Cities where it’s good to be a landlord

By

27/04/2012


The latest vacancy rate figures suggest that some of our cities are facing extreme shortages of rental properties. In other cities, however, it looks as if renters may start to get an upper hand.

The overall rental situation looks healthy for landlords, according to March residential vacancy rate figures from SQM Research, with the average vacancy rate across all capital cities remaining at February’s level of 1.7%.

Source: SQM Research

Looking more closely at the city by city figures, however, SQM Research managing director Louis Christopher noted that Perth is the clear frontrunner among landlords thanks to its super tight 0.5% vacancy rate.

"Perth is now an area of major concern with vacancies sitting at an incredibly low 0.5%. This is consistent with evidence from other researchers reporting rapidly rising rents,” he said.

“Vacancy rates for Perth have been falling consistently now since mid-2011. It seems with the housing downturn that has been going on over there since 2007, that not enough new stock has been built of late, and so given the still strong population growth, and that population easily finding jobs, Perth is getting some real demand pressure on rental properties.

“With those types of vacancy rates and no real significant increase in new stock coming to market, it’s going to be a fantastic landlord's market over there, with the one risk to this equation being a real hard landing in China.”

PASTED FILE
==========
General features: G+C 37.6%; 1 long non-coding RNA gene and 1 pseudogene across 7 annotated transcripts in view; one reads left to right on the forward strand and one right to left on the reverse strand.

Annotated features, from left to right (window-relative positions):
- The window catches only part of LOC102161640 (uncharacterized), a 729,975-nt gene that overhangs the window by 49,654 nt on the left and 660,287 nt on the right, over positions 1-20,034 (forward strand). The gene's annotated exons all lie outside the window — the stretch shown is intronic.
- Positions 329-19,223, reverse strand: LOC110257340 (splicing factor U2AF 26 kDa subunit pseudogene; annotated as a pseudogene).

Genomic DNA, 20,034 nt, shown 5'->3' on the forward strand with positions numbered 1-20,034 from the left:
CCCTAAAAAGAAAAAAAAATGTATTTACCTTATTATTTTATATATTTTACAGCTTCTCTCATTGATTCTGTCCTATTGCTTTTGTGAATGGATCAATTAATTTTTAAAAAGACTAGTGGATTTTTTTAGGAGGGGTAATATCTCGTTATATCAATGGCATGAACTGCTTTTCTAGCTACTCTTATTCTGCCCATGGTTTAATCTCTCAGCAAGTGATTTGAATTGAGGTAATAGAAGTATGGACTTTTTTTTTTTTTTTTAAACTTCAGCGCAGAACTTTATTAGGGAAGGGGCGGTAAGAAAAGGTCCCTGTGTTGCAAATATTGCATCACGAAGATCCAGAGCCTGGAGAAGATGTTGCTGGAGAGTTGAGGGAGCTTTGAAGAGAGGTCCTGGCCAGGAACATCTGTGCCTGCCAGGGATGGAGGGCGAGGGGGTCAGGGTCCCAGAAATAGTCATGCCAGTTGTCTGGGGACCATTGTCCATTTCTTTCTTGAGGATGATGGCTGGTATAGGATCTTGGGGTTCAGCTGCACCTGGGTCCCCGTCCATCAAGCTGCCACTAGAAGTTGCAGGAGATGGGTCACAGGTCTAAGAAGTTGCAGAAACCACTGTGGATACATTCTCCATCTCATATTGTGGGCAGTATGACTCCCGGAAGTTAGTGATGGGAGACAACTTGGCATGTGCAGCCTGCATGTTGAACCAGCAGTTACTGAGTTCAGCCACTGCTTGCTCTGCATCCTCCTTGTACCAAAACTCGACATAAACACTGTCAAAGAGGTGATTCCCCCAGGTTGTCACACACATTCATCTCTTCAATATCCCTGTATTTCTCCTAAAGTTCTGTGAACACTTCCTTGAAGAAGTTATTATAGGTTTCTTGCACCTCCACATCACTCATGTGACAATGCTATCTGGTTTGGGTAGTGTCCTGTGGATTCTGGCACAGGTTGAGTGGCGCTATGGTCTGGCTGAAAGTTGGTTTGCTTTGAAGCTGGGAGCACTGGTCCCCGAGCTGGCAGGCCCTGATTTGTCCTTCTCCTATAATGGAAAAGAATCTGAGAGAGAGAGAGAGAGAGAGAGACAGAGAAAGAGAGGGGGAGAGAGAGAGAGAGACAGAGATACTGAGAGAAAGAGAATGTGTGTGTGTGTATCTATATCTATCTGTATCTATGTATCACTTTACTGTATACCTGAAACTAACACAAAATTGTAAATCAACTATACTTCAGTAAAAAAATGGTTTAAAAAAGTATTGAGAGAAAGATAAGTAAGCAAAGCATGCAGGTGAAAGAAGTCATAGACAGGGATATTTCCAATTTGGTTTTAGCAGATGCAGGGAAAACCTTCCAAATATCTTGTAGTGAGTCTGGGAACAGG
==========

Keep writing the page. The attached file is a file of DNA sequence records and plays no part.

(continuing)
Darwin (0.6%) and Canberra (0.8%) also recorded vacancy rates of less than 1%, while Adelaide (1.4%), Sydney (1.5%) and Brisbane (1.5%) remain below the 2% mark. Melbourne saw a slight improvement, dropping from 3% in February to 2.9% in March, but still remains on the cusp of the 3% mark at which markets are considered to be balanced and no longer rather than in the favour of landlords.

It’s Hobart landlords, however, that Christopher believes should be most concerned by current vacancy trends. He noted that the Tasmanian capital sits at the other end of the spectrum to Perth in terms of rental supply and demand.

"Hobart on the other hand is beginning to show signs of the opposite extreme, with vacancies doubling since this time last year and many localities recording vacancy rates above 4%,” he said.

“We are also seeing rising stock levels in this area which, in contrast to other capital cities which seem to suffer from one or the other, reveals that Hobart is being hit with an oversupply issue from both sides."

Are you suffering in Hobart or happily eyeing up Perth? Tell your story in our property investment forum.

More stories:

Capital cities: where's hot and where’s not

Australia’s cheapest capital city suburbs

Resource states get thumbs up; doubts hang over Vic, Tas

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